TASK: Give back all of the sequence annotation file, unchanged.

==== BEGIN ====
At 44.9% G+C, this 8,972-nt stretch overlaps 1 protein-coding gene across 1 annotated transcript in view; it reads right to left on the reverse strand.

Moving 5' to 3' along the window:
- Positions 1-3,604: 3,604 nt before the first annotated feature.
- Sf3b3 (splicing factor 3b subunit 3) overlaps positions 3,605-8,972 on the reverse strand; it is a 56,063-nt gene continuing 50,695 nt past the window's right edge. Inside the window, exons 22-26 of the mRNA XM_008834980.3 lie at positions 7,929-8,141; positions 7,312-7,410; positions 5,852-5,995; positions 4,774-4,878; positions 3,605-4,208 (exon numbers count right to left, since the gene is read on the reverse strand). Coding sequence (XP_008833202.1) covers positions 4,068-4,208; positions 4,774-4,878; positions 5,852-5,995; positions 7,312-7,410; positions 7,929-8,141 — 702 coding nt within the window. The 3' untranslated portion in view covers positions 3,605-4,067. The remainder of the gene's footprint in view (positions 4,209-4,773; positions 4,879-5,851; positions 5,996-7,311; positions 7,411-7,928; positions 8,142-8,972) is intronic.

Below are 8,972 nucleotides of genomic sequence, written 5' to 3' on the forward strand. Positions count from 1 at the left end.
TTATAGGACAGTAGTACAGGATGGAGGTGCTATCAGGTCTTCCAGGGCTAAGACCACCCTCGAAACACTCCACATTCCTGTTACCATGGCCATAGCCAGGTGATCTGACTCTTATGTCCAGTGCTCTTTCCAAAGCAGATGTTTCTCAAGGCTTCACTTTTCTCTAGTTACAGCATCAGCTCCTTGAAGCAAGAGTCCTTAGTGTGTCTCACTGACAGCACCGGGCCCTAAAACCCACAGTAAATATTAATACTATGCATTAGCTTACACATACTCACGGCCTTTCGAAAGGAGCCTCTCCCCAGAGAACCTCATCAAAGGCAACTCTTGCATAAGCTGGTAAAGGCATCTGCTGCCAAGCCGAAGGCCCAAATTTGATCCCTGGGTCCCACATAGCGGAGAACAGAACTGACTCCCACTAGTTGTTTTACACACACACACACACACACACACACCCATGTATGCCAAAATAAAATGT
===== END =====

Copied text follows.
At 44.9% G+C, this 8,972-nt stretch overlaps 1 protein-coding gene across 1 annotated transcript in view; it reads right to left on the reverse strand.

Moving 5' to 3' along the window:
- Positions 1-3,604: 3,604 nt before the first annotated feature.
- Sf3b3 (splicing factor 3b subunit 3) overlaps positions 3,605-8,972 on the reverse strand; it is a 56,063-nt gene continuing 50,695 nt past the window's right edge. Inside the window, exons 22-26 of the mRNA XM_008834980.3 lie at positions 7,929-8,141; positions 7,312-7,410; positions 5,852-5,995; positions 4,774-4,878; positions 3,605-4,208 (exon numbers count right to left, since the gene is read on the reverse strand). Coding sequence (XP_008833202.1) covers positions 4,068-4,208; positions 4,774-4,878; positions 5,852-5,995; positions 7,312-7,410; positions 7,929-8,141 — 702 coding nt within the window. The 3' untranslated portion in view covers positions 3,605-4,067. The remainder of the gene's footprint in view (positions 4,209-4,773; positions 4,879-5,851; positions 5,996-7,311; positions 7,411-7,928; positions 8,142-8,972) is intronic.

Below are 8,972 nucleotides of genomic sequence, written 5' to 3' on the forward strand. Positions count from 1 at the left end.
TTATAGGACAGTAGTACAGGATGGAGGTGCTATCAGGTCTTCCAGGGCTAAGACCACCCTCGAAACACTCCACATTCCTGTTACCATGGCCATAGCCAGGTGATCTGACTCTTATGTCCAGTGCTCTTTCCAAAGCAGATGTTTCTCAAGGCTTCACTTTTCTCTAGTTACAGCATCAGCTCCTTGAAGCAAGAGTCCTTAGTGTGTCTCACTGACAGCACCGGGCCCTAAAACCCACAGTAAATATTAATACTATGCATTAGCTTACACATACTCACGGCCTTTCGAAAGGAGCCTCTCCCCAGAGAACCTCATCAAAGGCAACTCTTGCATAAGCTGGTAAAGGCATCTGCTGCCAAGCCGAAGGCCCAAATTTGATCCCTGGGTCCCACATAGCGGAGAACAGAACTGACTCCCACTAGTTGTTTTACACACACACACACACACACACACACCCATGTATGCCAAAATAAAATGT